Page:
The success of Made in Italy in the world is due to the long tradition of craftsmanship, and despite the country’s economic situation, the Made in Italy label is still highly sought after in the rest of the world.
As Sicilian designer Fausto Puglisi tells BBC Culture: “Italian craftsmanship is absolutely unparalleled. And in Italy it’s something that is extremely connected to society – people don’t just do it for the money, they do it because they love it”
Conservatism and conformism are the two main criticisms of contemporary Italian fashion. Milan is rumored to be less influential than it was in previous years, and this criticism is partly attributed to the typically “family” business method.
Some great labels have remained in the same family for decades, dominating the textile sector with the result – some commentators say – of entering a phase of stagnation.
Surely the stagnation of Fast Fashion is better, but do these “family” businesses make life more difficult for emerging designers and creativity?
“The history of Italian fashion was built by great fashion families and we must pay tribute to it”, says Fausto Puglisi. “And it’s true that the situation up to now has been pretty quiet, but at the same time I think you have to work hard and really believe in yourself, stay focused on your vision, that’s the only way to break through”. But times are changing, for Fausto Puglisi fashion is innovation, which means “going out and discovering new things”.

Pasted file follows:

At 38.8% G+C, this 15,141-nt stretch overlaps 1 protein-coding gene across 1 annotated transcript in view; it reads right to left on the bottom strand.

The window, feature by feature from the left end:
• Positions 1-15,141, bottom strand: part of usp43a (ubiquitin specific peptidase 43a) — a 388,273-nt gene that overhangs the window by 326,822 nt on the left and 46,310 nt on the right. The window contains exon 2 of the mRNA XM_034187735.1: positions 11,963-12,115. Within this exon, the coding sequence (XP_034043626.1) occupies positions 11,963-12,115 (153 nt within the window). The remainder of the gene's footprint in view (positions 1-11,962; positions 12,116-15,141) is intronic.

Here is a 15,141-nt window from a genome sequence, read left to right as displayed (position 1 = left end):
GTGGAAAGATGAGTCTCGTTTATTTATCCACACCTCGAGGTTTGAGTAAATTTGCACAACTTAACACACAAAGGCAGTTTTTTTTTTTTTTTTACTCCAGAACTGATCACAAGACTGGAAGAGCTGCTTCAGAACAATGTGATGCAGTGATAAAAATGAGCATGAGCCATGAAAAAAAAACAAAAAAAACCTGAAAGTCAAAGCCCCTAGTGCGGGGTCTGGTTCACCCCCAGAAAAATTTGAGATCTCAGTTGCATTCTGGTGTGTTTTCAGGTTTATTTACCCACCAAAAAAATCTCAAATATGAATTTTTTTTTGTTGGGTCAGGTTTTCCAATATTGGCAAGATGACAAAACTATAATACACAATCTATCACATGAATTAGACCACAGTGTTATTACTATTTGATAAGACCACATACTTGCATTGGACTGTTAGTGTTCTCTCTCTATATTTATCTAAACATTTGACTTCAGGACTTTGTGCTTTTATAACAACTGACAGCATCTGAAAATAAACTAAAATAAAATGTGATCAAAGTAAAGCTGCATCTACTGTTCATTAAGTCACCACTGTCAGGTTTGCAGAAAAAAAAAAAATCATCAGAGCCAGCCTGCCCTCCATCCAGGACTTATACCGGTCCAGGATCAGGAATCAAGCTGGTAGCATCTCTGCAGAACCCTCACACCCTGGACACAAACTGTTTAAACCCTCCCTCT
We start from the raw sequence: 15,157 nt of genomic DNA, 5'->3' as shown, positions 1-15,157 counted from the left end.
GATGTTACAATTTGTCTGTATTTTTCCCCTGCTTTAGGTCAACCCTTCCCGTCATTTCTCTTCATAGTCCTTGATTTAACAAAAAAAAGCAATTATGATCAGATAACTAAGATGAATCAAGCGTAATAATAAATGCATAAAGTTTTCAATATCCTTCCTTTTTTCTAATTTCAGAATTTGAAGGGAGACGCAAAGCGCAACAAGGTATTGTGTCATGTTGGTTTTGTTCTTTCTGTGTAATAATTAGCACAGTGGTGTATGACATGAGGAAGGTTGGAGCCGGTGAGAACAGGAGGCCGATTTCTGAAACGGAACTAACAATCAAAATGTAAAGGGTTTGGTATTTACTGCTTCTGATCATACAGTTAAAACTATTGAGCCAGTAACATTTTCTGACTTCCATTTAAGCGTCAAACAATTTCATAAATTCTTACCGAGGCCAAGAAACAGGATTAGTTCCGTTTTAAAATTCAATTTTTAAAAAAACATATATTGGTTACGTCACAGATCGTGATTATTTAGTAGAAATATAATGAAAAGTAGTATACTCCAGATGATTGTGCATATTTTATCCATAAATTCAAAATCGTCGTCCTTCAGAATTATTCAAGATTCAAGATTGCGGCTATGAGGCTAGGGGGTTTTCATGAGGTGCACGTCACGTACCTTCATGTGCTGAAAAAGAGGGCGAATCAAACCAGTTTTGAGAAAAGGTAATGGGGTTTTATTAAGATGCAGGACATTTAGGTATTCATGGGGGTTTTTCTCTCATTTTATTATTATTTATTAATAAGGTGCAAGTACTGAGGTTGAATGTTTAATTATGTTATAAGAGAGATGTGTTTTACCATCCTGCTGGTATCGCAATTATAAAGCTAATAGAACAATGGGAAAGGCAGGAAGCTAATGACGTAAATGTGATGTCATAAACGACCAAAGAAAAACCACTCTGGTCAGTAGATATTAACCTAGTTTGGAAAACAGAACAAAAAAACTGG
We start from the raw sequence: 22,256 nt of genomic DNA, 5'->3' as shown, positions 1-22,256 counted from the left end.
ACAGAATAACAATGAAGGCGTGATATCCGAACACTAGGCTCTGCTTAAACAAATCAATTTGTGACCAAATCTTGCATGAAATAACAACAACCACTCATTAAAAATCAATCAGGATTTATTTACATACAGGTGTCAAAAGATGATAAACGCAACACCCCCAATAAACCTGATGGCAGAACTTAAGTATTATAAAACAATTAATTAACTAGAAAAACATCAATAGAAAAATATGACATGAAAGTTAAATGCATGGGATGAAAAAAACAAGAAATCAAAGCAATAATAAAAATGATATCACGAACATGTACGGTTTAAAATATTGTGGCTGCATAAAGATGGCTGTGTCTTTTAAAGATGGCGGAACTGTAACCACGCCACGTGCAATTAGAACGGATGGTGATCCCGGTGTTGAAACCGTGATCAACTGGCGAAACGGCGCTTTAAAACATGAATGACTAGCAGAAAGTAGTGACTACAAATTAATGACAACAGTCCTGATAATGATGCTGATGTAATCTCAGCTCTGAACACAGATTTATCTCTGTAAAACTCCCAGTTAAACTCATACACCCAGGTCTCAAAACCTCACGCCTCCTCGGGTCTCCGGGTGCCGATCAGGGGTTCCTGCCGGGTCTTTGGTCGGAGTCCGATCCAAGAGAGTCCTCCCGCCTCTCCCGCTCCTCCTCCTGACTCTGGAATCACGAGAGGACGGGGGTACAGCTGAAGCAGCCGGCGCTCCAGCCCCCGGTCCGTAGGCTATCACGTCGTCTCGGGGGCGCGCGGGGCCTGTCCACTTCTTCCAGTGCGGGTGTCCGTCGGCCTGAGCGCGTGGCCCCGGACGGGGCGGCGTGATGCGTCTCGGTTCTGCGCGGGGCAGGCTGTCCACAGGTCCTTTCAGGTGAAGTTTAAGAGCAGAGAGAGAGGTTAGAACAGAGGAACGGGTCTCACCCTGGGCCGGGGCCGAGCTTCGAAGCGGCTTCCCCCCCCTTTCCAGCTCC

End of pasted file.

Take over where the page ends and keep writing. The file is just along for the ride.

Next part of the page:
Is creativity coming back into fashion? Does textile innovation exists in our country? Young designers at the helm of major brands such as Gucci and Valentino, scholarships for young people offered by Ermenigeldo Zegna and Giorgio Armani, free use of the catwalks to emerging designers such as the acclaimed Stella Jean.
Italian Fashion and Sustainability
Creativity and innovation should go hand in hand with environmental sustainability, ethics, respect for human rights, and safeguarding the animal world. This is the only way forward for Italian fashion, and clearly for the entire textile sector.
Unfortunately, this is not always the case, despite the great strides made by many Italian fashion houses, such as those who have joined the Greenpeace Detox My Fashion campaign, our country is still behind when it comes to sustainability, compared to other European countries.
We are talking about sustainable fashion, the use of ecological fabrics and the application of textile certifications, which can guarantee production with low environmental impact, ethical from a human point of view and without the exploitation of animals.
We are pleased to note the increase in interest in ecological materials on the part of small Italian artisans, who really need to innovate, to create something new, unique.
Environmental pollution caused by the textile industry is at an all-time high and continues to grow from year to year. The abandonment of synthetic fibers such as polyester and nylon would be a small but important step forward in support of our planet.
But something more is needed, a collective culture, and that’s what we’re talking about in this blog.